Thank you!!

post #5 of 6
Hi,

Loved your post and pictures. I modded my 404 with upgraded caps and dual mounted BB627s. It all sounds great but I knocked out my headphone section. It plays but at very low volumes and distorts like crazy if turned up. I've put in several different opamps I. The headphone position but I get the same results. I don't see any evidence of other components being damaged but I've clearly done something wrong. Any thought would be appreciated. Also on you power supply, I've used a lm7805 with heat sink but no transistor could you give me some detail on how to do that? I've used a 6volt battery with fabulous results, it last about 3 hours at a time.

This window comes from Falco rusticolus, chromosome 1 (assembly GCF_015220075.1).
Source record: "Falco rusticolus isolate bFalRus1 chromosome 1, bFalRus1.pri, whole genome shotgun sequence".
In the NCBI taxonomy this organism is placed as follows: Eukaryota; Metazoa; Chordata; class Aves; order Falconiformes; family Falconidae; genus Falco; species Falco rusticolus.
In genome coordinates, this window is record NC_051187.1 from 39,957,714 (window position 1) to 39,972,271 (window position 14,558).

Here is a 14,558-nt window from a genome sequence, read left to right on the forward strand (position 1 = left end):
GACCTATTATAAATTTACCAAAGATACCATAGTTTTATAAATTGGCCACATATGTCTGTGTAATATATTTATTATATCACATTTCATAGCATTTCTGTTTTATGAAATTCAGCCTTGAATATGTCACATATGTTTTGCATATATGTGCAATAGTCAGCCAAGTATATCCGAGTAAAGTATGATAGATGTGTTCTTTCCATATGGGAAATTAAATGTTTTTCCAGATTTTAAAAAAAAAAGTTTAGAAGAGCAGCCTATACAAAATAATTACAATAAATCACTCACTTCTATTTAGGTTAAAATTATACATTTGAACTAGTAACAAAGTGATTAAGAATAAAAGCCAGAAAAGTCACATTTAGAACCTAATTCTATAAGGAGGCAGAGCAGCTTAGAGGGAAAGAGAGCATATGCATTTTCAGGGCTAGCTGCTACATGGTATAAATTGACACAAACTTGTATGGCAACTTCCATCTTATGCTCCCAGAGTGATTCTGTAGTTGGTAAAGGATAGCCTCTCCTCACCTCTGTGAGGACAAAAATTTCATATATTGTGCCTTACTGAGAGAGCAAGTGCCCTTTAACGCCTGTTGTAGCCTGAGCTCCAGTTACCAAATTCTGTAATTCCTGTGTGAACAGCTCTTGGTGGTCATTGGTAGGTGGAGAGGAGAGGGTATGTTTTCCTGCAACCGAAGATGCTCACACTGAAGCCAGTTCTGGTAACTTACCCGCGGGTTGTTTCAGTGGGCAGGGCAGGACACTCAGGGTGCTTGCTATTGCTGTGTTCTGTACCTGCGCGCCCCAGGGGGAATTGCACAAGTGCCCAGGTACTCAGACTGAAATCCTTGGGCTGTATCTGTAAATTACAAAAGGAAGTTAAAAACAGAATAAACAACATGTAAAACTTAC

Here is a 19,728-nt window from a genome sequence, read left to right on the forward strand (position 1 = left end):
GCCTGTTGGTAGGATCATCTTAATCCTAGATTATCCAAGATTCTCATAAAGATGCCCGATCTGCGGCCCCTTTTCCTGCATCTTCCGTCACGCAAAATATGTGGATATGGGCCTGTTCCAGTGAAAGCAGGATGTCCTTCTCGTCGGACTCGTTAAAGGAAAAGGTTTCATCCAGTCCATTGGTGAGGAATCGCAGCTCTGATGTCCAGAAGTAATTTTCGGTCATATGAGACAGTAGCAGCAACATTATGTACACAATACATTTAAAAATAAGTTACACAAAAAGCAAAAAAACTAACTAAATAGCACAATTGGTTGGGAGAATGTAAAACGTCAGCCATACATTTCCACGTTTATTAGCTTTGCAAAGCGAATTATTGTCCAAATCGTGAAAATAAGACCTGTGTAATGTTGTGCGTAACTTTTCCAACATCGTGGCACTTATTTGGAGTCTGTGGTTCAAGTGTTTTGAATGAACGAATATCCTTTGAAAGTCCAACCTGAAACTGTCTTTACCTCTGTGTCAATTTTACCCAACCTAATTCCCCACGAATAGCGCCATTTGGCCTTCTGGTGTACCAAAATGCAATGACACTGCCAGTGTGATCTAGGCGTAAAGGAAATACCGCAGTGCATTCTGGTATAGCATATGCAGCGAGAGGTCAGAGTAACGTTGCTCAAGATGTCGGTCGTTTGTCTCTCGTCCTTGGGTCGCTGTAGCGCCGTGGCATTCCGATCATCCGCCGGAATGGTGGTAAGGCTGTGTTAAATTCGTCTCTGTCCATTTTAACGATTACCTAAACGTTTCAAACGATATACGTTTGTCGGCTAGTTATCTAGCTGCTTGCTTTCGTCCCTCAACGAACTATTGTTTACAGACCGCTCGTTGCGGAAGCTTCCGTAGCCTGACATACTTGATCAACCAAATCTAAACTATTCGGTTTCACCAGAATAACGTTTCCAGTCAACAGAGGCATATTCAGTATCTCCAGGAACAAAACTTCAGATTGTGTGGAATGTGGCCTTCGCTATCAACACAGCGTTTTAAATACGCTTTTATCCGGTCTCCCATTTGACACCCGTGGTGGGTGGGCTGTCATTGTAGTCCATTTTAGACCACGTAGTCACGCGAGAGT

Anyway thanks in advance for any help,

Jeff
post #6 of 6
Jeff

An LM7805 has a dropout voltage of ~2 volts, so you need to supply it with a minimum of 7 volts for it to work properly (regulate). All it's doing is reducing the voltage supply to <= ~4 volts, reducing as the battery voltage drops until the circuit simply stops working at all.